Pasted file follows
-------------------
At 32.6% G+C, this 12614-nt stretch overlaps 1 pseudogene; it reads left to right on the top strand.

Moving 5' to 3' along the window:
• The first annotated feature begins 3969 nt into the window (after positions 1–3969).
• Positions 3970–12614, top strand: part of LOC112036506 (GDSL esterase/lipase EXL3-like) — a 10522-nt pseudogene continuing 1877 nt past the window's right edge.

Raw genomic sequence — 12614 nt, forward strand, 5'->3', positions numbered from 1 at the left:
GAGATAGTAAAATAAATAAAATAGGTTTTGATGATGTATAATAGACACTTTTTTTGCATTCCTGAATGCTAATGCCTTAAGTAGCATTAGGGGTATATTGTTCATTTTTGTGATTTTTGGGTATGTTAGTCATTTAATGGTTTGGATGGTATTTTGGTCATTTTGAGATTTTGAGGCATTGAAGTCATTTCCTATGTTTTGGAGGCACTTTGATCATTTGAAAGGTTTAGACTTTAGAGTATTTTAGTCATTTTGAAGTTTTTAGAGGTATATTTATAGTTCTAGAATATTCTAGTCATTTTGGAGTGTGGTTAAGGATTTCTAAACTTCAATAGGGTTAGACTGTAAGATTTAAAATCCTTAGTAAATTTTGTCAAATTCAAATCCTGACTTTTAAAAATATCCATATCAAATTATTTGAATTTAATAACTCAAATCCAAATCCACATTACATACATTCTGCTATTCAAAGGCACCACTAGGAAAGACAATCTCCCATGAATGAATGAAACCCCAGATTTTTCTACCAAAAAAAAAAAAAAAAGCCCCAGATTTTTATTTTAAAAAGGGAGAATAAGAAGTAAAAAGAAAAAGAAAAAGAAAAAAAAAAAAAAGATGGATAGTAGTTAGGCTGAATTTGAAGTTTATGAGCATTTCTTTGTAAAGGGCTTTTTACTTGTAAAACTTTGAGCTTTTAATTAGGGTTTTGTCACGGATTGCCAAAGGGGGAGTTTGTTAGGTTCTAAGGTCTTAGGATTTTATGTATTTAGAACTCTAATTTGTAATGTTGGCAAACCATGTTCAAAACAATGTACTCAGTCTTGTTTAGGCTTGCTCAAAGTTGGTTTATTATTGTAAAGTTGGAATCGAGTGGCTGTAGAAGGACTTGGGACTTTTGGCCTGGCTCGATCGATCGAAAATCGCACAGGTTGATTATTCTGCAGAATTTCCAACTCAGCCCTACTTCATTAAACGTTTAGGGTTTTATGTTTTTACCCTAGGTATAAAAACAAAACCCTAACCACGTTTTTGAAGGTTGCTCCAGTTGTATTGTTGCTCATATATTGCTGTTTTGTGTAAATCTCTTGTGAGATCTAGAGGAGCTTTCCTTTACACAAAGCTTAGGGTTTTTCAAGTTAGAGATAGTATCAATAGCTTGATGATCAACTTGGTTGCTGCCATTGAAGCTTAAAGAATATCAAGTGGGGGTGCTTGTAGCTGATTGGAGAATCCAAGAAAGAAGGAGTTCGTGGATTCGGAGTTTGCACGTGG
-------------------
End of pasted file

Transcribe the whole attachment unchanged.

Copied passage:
At 32.6% G+C, this 12614-nt stretch overlaps 1 pseudogene; it reads left to right on the top strand.

Moving 5' to 3' along the window:
• The first annotated feature begins 3969 nt into the window (after positions 1–3969).
• Positions 3970–12614, top strand: part of LOC112036506 (GDSL esterase/lipase EXL3-like) — a 10522-nt pseudogene continuing 1877 nt past the window's right edge.

Raw genomic sequence — 12614 nt, forward strand, 5'->3', positions numbered from 1 at the left:
GAGATAGTAAAATAAATAAAATAGGTTTTGATGATGTATAATAGACACTTTTTTTGCATTCCTGAATGCTAATGCCTTAAGTAGCATTAGGGGTATATTGTTCATTTTTGTGATTTTTGGGTATGTTAGTCATTTAATGGTTTGGATGGTATTTTGGTCATTTTGAGATTTTGAGGCATTGAAGTCATTTCCTATGTTTTGGAGGCACTTTGATCATTTGAAAGGTTTAGACTTTAGAGTATTTTAGTCATTTTGAAGTTTTTAGAGGTATATTTATAGTTCTAGAATATTCTAGTCATTTTGGAGTGTGGTTAAGGATTTCTAAACTTCAATAGGGTTAGACTGTAAGATTTAAAATCCTTAGTAAATTTTGTCAAATTCAAATCCTGACTTTTAAAAATATCCATATCAAATTATTTGAATTTAATAACTCAAATCCAAATCCACATTACATACATTCTGCTATTCAAAGGCACCACTAGGAAAGACAATCTCCCATGAATGAATGAAACCCCAGATTTTTCTACCAAAAAAAAAAAAAAAAGCCCCAGATTTTTATTTTAAAAAGGGAGAATAAGAAGTAAAAAGAAAAAGAAAAAGAAAAAAAAAAAAAAGATGGATAGTAGTTAGGCTGAATTTGAAGTTTATGAGCATTTCTTTGTAAAGGGCTTTTTACTTGTAAAACTTTGAGCTTTTAATTAGGGTTTTGTCACGGATTGCCAAAGGGGGAGTTTGTTAGGTTCTAAGGTCTTAGGATTTTATGTATTTAGAACTCTAATTTGTAATGTTGGCAAACCATGTTCAAAACAATGTACTCAGTCTTGTTTAGGCTTGCTCAAAGTTGGTTTATTATTGTAAAGTTGGAATCGAGTGGCTGTAGAAGGACTTGGGACTTTTGGCCTGGCTCGATCGATCGAAAATCGCACAGGTTGATTATTCTGCAGAATTTCCAACTCAGCCCTACTTCATTAAACGTTTAGGGTTTTATGTTTTTACCCTAGGTATAAAAACAAAACCCTAACCACGTTTTTGAAGGTTGCTCCAGTTGTATTGTTGCTCATATATTGCTGTTTTGTGTAAATCTCTTGTGAGATCTAGAGGAGCTTTCCTTTACACAAAGCTTAGGGTTTTTCAAGTTAGAGATAGTATCAATAGCTTGATGATCAACTTGGTTGCTGCCATTGAAGCTTAAAGAATATCAAGTGGGGGTGCTTGTAGCTGATTGGAGAATCCAAGAAAGAAGGAGTTCGTGGATTCGGAGTTTGCACGTGG